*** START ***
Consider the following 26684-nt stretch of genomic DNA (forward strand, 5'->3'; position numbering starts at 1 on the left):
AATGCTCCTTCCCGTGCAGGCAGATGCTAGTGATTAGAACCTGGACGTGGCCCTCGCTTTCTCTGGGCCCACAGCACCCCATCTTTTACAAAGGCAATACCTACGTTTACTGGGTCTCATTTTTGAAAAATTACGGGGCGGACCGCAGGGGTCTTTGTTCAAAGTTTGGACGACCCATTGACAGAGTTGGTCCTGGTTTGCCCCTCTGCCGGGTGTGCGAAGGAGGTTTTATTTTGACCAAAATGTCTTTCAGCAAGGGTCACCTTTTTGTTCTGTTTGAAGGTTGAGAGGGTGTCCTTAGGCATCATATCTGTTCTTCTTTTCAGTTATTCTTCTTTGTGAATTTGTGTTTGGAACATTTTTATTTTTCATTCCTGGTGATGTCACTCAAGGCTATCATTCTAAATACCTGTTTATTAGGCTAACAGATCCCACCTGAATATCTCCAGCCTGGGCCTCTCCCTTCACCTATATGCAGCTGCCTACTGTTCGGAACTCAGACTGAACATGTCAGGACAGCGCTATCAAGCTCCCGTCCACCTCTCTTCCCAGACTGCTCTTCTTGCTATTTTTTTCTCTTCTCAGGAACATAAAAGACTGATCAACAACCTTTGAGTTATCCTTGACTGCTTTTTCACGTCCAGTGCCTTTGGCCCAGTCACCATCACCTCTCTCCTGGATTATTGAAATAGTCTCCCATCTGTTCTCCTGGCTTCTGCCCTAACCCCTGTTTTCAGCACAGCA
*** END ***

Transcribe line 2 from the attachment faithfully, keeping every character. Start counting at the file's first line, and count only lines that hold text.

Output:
AATGCTCCTTCCCGTGCAGGCAGATGCTAGTGATTAGAACCTGGACGTGGCCCTCGCTTTCTCTGGGCCCACAGCACCCCATCTTTTACAAAGGCAATACCTACGTTTACTGGGTCTCATTTTTGAAAAATTACGGGGCGGACCGCAGGGGTCTTTGTTCAAAGTTTGGACGACCCATTGACAGAGTTGGTCCTGGTTTGCCCCTCTGCCGGGTGTGCGAAGGAGGTTTTATTTTGACCAAAATGTCTTTCAGCAAGGGTCACCTTTTTGTTCTGTTTGAAGGTTGAGAGGGTGTCCTTAGGCATCATATCTGTTCTTCTTTTCAGTTATTCTTCTTTGTGAATTTGTGTTTGGAACATTTTTATTTTTCATTCCTGGTGATGTCACTCAAGGCTATCATTCTAAATACCTGTTTATTAGGCTAACAGATCCCACCTGAATATCTCCAGCCTGGGCCTCTCCCTTCACCTATATGCAGCTGCCTACTGTTCGGAACTCAGACTGAACATGTCAGGACAGCGCTATCAAGCTCCCGTCCACCTCTCTTCCCAGACTGCTCTTCTTGCTATTTTTTTCTCTTCTCAGGAACATAAAAGACTGATCAACAACCTTTGAGTTATCCTTGACTGCTTTTTCACGTCCAGTGCCTTTGGCCCAGTCACCATCACCTCTCTCCTGGATTATTGAAATAGTCTCCCATCTGTTCTCCTGGCTTCTGCCCTAACCCCTGTTTTCAGCACAGCA